As for rubberiness and gabbiness, they are hardly coinages, since adding ‘-ness’ can turn any adjective into a noun, even nouns that have never been heard, nor seen in print, and probably never will be, as crossword-puzzle addicts know to their cost.
Plung only avoids being a hapax because Betjeman used it twice, and the OED definition of hapax legomenon is: ‘A word or form of which only one instance is recorded in literature or an author.’ Using it twice gets in under the wire, since there appears to be (subject to correction) no word to describe a usage that is confined to one author. I would have thought that plung could have been classed a nonce-word, since one of the definitions of that term in an OED quotation is: ‘nonce-words, i.e. spontaneous creations by a speaker or writer, coined for the occasion’.
Vol. 18 No. 22 · 14 November 1996
From Christopher Hawtree
No sooner had I written about a curious echo of Edward FitzGerald in Virginia Woolf (Letters, 17 October) than along comes evidence of a collaboration which has gone unremarked in such books as Hermione Lee’s. Although Nigel Nicolson included, in his 1975 volume of Letters, a 1902 letter from Virginia Stephen to Henry Newbolt, he did not point out that it had been first published 43 years earlier, in Newbolt’s memoirs, My World as in My Time. This explains why she should have expressed ‘great pleasure – and pride’ when thanking him for sending her a poem. Newbolt recalls walking with her and Sir Leslie Stephen in Kensington Gardens during the Boer War: ‘I remember too that when the time came for making peace, one of his daughters made a comment which stirred me with a sympathetic emotion. I made haste to write it down in verse, and sent it back to her.’ Here it is,‘Peace’:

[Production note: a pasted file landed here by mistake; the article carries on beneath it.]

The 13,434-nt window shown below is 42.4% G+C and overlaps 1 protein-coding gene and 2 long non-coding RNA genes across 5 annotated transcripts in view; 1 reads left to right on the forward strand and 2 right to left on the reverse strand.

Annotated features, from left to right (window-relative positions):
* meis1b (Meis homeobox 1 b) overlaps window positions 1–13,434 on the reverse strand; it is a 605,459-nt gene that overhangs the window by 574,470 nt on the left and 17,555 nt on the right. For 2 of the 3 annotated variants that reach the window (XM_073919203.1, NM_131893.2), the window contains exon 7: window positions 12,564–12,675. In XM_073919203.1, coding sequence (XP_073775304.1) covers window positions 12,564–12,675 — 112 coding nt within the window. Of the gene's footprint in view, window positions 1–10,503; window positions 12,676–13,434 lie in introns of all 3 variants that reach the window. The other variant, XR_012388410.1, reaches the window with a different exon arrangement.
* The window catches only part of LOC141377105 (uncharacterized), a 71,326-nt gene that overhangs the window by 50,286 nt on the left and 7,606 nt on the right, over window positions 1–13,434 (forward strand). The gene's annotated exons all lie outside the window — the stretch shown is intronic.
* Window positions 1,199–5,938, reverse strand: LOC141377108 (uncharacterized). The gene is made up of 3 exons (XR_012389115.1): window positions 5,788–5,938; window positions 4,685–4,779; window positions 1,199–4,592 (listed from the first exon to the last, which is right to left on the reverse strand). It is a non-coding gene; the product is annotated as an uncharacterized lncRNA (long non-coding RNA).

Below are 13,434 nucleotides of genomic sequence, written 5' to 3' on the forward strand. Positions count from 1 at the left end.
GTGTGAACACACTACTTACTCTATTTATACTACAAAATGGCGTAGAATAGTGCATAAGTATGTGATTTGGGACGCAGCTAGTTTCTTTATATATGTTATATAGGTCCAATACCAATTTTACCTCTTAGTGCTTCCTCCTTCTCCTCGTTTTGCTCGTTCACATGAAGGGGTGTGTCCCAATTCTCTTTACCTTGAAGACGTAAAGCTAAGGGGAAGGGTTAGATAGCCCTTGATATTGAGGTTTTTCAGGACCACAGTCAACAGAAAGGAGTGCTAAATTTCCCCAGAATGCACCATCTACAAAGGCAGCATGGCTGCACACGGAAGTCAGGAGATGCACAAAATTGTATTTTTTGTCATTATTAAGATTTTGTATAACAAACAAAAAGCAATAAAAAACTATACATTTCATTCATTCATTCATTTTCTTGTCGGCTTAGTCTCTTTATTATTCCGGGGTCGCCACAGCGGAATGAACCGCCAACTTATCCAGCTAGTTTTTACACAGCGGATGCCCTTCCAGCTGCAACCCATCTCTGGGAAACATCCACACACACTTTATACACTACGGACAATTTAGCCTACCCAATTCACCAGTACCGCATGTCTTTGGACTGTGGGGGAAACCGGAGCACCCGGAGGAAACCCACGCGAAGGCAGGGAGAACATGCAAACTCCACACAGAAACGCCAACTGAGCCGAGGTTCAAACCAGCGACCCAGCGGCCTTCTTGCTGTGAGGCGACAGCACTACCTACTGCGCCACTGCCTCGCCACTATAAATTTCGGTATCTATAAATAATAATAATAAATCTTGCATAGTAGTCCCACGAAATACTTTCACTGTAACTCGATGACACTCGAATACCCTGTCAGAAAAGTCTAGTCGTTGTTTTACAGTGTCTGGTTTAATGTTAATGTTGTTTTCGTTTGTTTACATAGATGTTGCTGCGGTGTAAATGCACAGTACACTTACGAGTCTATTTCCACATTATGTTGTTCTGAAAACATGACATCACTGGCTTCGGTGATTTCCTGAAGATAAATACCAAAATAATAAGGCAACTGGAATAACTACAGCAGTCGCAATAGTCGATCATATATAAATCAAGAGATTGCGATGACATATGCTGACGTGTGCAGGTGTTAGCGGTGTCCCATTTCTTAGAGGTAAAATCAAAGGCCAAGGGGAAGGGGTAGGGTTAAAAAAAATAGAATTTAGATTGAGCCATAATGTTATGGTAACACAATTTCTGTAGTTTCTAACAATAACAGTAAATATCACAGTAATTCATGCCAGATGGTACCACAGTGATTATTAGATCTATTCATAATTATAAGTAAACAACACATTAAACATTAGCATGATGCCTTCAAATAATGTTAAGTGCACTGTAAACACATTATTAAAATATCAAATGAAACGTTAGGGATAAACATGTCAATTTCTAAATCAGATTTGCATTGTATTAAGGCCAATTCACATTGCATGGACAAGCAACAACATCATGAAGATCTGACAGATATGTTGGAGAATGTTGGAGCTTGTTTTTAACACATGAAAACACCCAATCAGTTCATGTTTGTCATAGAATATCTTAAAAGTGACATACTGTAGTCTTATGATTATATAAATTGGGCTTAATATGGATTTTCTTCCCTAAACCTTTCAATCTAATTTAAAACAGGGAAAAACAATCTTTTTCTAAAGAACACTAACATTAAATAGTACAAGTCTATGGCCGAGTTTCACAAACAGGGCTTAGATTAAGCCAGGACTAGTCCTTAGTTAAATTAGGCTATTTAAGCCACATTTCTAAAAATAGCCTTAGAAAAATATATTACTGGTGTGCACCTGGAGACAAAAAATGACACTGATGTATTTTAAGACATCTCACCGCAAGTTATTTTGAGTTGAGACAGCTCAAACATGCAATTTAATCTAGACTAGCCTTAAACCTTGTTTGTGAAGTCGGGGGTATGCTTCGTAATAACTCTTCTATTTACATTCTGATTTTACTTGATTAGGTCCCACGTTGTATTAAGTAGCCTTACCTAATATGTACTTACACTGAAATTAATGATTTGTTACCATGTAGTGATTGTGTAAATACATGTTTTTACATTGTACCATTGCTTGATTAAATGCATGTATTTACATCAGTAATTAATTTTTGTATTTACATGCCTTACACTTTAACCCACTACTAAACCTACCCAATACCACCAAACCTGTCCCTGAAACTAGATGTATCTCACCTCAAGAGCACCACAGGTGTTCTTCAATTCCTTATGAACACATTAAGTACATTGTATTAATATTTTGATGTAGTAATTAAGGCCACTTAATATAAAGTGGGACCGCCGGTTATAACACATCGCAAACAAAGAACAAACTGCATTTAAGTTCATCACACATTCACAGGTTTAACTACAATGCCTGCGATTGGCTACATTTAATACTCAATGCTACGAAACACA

No more to watch by Night’s eternal shore,
With England’s chivalry at dawn to ride;
No more defeat, faith, victory – O! no more
A cause on earth for which we might have died.
No masterpiece, but fodder for the continuing discussion of her views on empire, war, masculinity and suchlike.
Vol. 18 No. 23 · 28 November 1996
From John Simpson
Gerald Long (Letters, 17 October) is quite right in asserting that the expression off limits pre-dates 1952. H.H. Jenkins’s Diction of ‘Yank’ cites references from 1942 (‘It’s even off-limits for the MPs’) and from 1943 (‘We were bush-whacking in the off-limits weeds’). However, off limits can in fact be traced sixty years earlier than this. The draft revision of the OED’s entry includes this reference from West Point Tic Tacs of 1878 (uncovered by the crack word-watcher David Shulman): ‘Off limits – to go outside of cadet limits – to run it.’
Chief Editor, OED